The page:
MongoDB Cloud Manager

2. Prometheus + Grafana

Prometheus is an open-source monitoring solution tailored for cloud-native environments.

It allows for flexibility, customization, and extensibility through community contributions.

Grafana complements Prometheus with visually appealing and customizable dashboards and provides a user-friendly interface for creating and exploring visual representations of metrics.

Designed with scalability in mind, Prometheus and Grafana make it suitable for large-scale deployments. Efficient storage and retrieval mechanisms enable handling high volumes of time-series data.


  • Well-suited for monitoring large, distributed systems.
  • Highly customizable dashboards and alerting configurations.
  • Large community support and a wide range of integrations.


  • Initial setup and configuration may be complex, particularly for beginners.
  • Prometheus may not retain extensive historical data by default.

3. New Relic APM

NewRelic APM offers insights into application performance, tracing transactions, and detecting errors. It helps identify performance bottlenecks within the application code. NewRelic monitors server health, system metrics, and database instances, including MongoDB, and provides a holistic view of the entire application stack.

NewRelic features configurable alerts based on predefined thresholds for timely issue resolution and notifies teams through various channels, including email and messaging.


  • Intuitive interface with straightforward setup.
  • In-depth application performance monitoring.
  • Supports various programming languages and frameworks.


  • Pricing may be relatively higher for some organizations.
  • Advanced customization options may be limited compared to open-source alternatives.

4. Datadog

Offers real-time metrics and analytics for MongoDB and a variety of services. It provides detailed insights into resource utilization, query performance, and application health. Datadog monitors infrastructure changes to understand the impact on application performance and integrates with CI/CD pipelines for continuous monitoring in DevOps workflows.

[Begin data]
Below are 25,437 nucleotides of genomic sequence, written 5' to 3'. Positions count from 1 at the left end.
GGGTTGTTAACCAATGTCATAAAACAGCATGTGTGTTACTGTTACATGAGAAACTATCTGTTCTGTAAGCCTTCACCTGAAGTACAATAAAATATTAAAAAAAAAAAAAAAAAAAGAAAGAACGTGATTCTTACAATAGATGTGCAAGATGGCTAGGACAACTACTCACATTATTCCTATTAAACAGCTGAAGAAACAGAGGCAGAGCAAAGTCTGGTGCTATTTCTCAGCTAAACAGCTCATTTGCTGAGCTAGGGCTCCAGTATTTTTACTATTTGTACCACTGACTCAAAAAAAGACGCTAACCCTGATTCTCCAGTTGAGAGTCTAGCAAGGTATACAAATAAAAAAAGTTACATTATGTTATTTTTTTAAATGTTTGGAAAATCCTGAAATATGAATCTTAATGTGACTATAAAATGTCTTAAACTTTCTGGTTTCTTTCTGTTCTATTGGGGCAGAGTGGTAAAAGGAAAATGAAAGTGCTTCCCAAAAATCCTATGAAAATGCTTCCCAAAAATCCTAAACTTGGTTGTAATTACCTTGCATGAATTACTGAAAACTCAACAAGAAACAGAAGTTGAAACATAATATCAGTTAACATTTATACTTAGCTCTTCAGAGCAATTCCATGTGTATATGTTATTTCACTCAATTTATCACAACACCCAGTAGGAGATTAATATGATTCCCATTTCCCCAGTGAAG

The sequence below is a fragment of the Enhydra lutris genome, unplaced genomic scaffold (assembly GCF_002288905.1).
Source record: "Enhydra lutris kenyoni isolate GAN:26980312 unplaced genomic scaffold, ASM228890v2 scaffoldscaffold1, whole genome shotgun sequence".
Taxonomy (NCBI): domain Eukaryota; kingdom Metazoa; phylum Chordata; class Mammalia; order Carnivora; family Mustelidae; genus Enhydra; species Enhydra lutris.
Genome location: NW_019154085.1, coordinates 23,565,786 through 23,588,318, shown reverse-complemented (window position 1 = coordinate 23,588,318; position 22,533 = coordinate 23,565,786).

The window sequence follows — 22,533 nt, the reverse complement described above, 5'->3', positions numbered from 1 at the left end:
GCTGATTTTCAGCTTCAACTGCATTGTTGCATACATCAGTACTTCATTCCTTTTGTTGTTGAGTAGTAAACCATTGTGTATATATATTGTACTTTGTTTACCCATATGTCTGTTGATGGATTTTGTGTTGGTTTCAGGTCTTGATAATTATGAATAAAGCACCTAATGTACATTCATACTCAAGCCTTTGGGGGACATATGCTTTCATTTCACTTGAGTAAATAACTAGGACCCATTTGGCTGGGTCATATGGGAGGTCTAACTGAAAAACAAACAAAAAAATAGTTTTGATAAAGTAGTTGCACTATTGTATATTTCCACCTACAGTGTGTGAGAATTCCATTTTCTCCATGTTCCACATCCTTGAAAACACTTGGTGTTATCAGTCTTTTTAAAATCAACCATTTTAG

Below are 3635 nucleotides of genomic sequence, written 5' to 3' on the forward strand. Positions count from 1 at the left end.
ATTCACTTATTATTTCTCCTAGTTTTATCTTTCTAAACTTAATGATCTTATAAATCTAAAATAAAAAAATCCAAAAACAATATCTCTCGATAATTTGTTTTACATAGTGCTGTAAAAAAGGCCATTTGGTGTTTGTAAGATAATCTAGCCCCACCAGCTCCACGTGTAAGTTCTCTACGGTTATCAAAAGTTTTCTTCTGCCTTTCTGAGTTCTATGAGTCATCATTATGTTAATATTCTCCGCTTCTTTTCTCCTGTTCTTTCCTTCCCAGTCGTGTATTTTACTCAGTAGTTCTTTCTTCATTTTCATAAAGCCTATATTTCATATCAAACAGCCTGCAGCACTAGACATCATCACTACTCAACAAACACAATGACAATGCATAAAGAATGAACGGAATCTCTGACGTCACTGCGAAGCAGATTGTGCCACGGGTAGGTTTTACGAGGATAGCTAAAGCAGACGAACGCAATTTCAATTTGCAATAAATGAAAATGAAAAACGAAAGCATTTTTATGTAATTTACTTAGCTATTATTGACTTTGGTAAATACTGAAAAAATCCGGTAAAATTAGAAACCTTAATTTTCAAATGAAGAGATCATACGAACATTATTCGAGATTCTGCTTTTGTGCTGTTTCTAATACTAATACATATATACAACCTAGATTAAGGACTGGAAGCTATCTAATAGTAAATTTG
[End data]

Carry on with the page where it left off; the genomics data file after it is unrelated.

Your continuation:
Supports collaboration through shared dashboards and annotations.


  • Offers a broad set of monitoring tools for various aspects of infrastructure and applications.
  • Supports a wide range of integrations with third-party services.
  • Features collaboration and sharing capabilities.


  • Pricing may be a factor for smaller budgets.
  • Some users may find the interface complex initially.
Datadog MongoDB Monitoring

5. Zabbix

Zabbix is an open-source solution with an active community and extensive documentation.

Allows for customization, extension, and integration with other tools and provides customizable dashboards for visualizing key metrics. It supports the creation of personalized views tailored to specific monitoring needs and generates reports and trend analysis to aid in performance evaluation and capacity planning. Zabbix boasts of configurable alerting mechanisms with support for multiple notification channels.


  • Zabbix is an open-source monitoring solution.
  • Can monitor a wide range of devices and applications.
  • Detects and alerts on issues before they escalate.


  • The initial setup may be complex for some users.
  • The user interface may not be as modern or intuitive as some other solutions.
Zabbix Mongodb Monitoring

6. Solarwinds DPM

SolarWinds DPM is a comprehensive database monitoring solution that provides insights into the performance and health of various databases, including MongoDB. Solarwinds DPM provides real-time monitoring of database metrics. Customizable dashboards identify and troubleshoot slow-performing queries. Configurable alerts for performance deviations and potential issues. It also monitors databases in various environments.